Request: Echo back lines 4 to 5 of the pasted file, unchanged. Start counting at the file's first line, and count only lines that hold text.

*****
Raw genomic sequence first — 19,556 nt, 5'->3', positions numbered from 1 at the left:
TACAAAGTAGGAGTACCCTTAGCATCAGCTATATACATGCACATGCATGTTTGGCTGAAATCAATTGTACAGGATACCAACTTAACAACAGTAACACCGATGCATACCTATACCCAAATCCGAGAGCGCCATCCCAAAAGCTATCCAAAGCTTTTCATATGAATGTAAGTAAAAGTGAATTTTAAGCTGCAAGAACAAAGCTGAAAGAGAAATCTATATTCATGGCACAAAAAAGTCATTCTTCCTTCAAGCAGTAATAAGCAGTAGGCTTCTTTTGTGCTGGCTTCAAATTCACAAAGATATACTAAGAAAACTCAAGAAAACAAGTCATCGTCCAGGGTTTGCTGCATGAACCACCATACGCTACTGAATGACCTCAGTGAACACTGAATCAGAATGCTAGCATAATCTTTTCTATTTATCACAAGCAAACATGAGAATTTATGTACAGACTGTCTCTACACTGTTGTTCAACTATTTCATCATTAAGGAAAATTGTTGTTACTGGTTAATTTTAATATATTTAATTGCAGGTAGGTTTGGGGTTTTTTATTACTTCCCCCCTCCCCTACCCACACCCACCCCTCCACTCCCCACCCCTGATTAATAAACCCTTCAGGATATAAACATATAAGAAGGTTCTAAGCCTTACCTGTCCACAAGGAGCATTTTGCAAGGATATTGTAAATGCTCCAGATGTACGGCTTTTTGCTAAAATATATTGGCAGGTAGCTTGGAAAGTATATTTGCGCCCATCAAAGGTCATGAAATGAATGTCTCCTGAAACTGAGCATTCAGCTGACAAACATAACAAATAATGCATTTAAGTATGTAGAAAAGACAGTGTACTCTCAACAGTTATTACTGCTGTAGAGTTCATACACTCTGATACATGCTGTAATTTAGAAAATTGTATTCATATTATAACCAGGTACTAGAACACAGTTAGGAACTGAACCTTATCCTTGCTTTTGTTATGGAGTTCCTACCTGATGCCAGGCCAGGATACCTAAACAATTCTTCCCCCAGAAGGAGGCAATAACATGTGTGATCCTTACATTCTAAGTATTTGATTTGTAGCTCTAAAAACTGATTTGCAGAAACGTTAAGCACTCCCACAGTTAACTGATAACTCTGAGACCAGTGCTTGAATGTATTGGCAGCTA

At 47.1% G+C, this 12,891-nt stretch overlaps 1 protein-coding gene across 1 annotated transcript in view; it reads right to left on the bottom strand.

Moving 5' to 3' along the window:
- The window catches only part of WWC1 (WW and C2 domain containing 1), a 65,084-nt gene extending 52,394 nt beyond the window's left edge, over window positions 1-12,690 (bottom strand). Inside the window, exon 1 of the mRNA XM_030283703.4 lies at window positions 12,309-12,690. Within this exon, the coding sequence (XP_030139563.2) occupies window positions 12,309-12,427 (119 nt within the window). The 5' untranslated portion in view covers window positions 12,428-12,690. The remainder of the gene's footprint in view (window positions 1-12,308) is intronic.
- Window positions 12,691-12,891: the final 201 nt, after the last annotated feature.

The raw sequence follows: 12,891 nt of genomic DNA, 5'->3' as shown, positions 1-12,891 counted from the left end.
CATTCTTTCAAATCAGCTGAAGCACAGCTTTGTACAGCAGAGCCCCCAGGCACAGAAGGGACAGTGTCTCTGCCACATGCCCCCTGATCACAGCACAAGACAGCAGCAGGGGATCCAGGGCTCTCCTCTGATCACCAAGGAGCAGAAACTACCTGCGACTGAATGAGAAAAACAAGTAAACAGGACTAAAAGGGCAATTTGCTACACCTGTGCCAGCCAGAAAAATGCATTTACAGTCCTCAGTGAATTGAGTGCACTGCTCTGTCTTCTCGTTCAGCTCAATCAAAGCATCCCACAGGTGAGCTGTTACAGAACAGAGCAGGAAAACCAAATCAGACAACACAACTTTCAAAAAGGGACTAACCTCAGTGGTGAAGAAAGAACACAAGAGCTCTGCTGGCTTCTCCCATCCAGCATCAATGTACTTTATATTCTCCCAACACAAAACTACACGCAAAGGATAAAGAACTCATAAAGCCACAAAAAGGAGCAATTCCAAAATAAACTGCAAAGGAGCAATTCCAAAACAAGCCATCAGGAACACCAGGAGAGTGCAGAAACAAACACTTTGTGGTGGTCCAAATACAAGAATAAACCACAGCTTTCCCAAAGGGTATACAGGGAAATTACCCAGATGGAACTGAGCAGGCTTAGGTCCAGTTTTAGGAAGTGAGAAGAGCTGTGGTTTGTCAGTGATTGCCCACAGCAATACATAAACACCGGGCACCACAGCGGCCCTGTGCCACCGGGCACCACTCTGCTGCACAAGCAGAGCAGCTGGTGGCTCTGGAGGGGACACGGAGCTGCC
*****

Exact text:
Moving 5' to 3' along the window:
- The window catches only part of WWC1 (WW and C2 domain containing 1), a 65,084-nt gene extending 52,394 nt beyond the window's left edge, over window positions 1-12,690 (bottom strand). Inside the window, exon 1 of the mRNA XM_030283703.4 lies at window positions 12,309-12,690. Within this exon, the coding sequence (XP_030139563.2) occupies window positions 12,309-12,427 (119 nt within the window). The 5' untranslated portion in view covers window positions 12,428-12,690. The remainder of the gene's footprint in view (window positions 1-12,308) is intronic.